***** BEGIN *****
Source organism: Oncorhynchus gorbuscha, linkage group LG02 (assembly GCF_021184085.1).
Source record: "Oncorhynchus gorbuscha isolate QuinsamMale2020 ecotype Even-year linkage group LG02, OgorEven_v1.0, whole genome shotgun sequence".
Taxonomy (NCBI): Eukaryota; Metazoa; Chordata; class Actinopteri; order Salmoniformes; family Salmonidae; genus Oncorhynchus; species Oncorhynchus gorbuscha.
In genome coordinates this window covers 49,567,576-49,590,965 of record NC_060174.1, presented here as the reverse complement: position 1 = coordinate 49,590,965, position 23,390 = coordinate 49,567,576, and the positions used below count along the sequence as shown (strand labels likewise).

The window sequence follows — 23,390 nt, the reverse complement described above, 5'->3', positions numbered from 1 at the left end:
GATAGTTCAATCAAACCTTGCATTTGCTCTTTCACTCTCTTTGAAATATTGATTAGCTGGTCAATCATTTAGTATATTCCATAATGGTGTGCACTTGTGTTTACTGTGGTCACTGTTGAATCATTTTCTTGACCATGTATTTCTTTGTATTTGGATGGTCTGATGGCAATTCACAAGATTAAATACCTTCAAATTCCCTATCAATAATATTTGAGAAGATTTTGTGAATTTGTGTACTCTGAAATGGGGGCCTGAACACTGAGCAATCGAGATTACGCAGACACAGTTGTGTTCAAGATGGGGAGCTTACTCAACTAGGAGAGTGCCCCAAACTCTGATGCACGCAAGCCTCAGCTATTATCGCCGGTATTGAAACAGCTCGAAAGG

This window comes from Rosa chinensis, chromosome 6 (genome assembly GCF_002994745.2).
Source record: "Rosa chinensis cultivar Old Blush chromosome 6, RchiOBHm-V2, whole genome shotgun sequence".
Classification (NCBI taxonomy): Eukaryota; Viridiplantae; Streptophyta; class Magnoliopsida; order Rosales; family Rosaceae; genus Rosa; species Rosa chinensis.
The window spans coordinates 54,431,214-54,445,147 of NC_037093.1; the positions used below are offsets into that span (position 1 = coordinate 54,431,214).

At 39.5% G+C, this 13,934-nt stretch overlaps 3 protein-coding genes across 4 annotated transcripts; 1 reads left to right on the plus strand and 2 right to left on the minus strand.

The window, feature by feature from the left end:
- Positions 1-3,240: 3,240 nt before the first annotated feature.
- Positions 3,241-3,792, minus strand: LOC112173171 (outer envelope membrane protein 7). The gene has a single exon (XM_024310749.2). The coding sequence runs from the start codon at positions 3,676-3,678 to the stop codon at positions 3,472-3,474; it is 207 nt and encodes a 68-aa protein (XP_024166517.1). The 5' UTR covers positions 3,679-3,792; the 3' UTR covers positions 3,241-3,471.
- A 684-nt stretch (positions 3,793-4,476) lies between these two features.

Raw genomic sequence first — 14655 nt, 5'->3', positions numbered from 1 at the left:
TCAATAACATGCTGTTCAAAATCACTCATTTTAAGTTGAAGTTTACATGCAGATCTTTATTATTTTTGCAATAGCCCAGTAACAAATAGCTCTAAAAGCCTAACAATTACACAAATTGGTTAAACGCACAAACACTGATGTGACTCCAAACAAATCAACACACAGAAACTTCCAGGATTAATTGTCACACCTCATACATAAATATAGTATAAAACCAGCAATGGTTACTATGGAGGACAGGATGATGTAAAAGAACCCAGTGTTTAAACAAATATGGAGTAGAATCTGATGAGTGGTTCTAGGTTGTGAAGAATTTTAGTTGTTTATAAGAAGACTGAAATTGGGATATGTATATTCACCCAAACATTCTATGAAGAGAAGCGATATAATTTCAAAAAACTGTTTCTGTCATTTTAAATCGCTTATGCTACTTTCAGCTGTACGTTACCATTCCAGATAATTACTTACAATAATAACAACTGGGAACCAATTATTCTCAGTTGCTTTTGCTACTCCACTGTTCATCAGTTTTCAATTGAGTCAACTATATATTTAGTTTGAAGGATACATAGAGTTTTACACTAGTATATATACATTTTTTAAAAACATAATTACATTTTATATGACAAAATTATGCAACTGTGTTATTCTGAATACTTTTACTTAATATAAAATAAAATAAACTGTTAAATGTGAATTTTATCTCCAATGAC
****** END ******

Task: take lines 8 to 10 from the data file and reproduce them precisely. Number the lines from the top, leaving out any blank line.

Source record: "Rosa chinensis cultivar Old Blush chromosome 6, RchiOBHm-V2, whole genome shotgun sequence".
Classification (NCBI taxonomy): Eukaryota; Viridiplantae; Streptophyta; class Magnoliopsida; order Rosales; family Rosaceae; genus Rosa; species Rosa chinensis.
The window spans coordinates 54,431,214-54,445,147 of NC_037093.1; the positions used below are offsets into that span (position 1 = coordinate 54,431,214).